• Summary
  • Contents
  • Subject index

Information and communication technologies are said to be transforming urban life dramatically and bringing about rapid economic and cultural globalization. This book explores the many fascinating and urgent issues involved by relating advanced theoretical debates to practical matters of communication with cultural policy. It maps out a range of ‘optimistic’ and ‘pessimistic’ scenarios with special regard to various forms of inequality, particularly class, gender and geo-political inequalities. The sheer pace of change is difficult to track yet the expert contributors to this volume all offer insights and essential guidance to what is going on. There are chapters on urban planning, virtual cities and actual cities, economic and political policy, and critical social analysis of current trends that are of momentous consequence.

The book concludes that neither technological determinism nor economic determinism satisfactorily account for information and communication technologies and urban development. Instead, it is necessary to bring together a number of differently informing approaches, cultural, economic, political and technological, to make sense of a field of dynamic and contradictory forces.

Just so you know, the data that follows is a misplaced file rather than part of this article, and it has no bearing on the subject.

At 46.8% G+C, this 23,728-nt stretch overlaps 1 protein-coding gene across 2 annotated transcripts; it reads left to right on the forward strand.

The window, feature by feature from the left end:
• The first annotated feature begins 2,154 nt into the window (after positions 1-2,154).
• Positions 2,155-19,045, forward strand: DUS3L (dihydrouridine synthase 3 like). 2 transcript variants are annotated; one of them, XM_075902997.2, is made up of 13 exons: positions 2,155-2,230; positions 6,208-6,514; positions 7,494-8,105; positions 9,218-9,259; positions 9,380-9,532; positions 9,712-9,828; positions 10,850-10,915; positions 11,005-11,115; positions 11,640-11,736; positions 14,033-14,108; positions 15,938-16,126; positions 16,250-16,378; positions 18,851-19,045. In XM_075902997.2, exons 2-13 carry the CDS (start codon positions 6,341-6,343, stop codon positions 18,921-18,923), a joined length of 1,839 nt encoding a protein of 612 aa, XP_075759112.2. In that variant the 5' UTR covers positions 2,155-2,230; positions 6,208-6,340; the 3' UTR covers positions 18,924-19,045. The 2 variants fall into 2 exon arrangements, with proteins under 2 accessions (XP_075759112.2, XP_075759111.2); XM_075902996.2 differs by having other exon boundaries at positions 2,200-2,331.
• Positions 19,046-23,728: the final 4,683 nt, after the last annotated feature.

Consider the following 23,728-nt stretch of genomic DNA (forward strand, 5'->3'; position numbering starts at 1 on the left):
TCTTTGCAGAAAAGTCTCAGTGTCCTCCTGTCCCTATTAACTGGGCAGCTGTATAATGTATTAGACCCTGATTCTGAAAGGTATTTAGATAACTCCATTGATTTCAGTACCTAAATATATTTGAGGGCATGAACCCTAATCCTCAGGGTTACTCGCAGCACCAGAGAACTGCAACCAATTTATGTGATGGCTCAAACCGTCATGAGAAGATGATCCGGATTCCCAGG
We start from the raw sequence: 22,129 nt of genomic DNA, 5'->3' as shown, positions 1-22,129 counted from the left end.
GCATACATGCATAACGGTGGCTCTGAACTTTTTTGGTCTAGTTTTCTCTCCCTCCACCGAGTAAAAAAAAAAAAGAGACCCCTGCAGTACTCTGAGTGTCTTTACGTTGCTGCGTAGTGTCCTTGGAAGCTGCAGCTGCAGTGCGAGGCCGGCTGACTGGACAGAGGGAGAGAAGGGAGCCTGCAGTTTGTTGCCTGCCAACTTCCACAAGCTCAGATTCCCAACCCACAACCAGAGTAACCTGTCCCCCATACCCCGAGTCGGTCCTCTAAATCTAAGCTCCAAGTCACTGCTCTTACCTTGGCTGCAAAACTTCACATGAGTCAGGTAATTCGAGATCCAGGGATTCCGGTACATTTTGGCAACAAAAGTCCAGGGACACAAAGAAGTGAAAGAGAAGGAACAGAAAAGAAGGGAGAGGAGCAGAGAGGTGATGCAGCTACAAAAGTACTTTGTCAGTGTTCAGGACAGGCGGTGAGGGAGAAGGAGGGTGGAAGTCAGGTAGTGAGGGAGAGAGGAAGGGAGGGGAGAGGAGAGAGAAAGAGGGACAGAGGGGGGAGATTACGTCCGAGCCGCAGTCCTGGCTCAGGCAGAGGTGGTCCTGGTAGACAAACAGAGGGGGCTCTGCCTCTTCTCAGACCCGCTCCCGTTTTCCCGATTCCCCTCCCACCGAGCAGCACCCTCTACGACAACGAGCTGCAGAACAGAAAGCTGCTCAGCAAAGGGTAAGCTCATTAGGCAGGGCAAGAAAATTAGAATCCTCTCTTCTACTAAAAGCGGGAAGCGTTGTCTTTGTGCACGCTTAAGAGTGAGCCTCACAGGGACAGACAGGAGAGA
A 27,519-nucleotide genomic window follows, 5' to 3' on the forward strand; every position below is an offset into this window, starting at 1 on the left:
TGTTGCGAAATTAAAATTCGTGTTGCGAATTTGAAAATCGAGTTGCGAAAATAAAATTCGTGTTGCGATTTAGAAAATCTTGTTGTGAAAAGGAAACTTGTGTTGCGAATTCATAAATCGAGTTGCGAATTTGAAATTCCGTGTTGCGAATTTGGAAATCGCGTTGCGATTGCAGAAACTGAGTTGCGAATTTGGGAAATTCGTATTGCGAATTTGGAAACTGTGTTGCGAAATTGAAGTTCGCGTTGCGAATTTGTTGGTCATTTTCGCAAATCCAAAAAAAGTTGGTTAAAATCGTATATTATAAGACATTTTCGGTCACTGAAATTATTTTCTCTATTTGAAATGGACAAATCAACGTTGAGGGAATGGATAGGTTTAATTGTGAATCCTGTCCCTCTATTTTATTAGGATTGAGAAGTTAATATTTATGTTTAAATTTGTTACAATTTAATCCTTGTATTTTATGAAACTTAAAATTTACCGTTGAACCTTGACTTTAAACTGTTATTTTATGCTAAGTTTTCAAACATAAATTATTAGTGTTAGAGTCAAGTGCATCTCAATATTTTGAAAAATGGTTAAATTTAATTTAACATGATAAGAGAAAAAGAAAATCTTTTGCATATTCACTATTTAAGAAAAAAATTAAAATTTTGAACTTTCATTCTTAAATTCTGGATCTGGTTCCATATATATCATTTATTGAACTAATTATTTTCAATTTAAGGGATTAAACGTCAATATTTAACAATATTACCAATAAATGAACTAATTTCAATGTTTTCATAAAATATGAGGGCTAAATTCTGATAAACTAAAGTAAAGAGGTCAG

Chapter 5: The Ideal City and the Virtual Hive: Modernism and Emergent Order in Computer Culture

The Ideal City and the Virtual Hive: Modernism and Emergent Order in Computer Culture
The ideal city and the virtual hive: Modernism and emergent order in computer culture
JulianStallabrass

‘Observers of media art,’ wrote Herbert W. Franke, one of its most venerable practitioners, ‘notice that a new turning point has been reached. Perhaps this will lead to a decisive breakthrough. Art critics and philosophers are proclaiming the dawning of a new epoch, a “second modernism” characterised by the application of the new media’ (Franke, 1996: 253). And, indeed, it is true that computer art now seems ubiquitous in exhibitions of contemporary art, and that over the last few years the literature dealing with computer culture has grown exponentially, and that it is full of proclamations.

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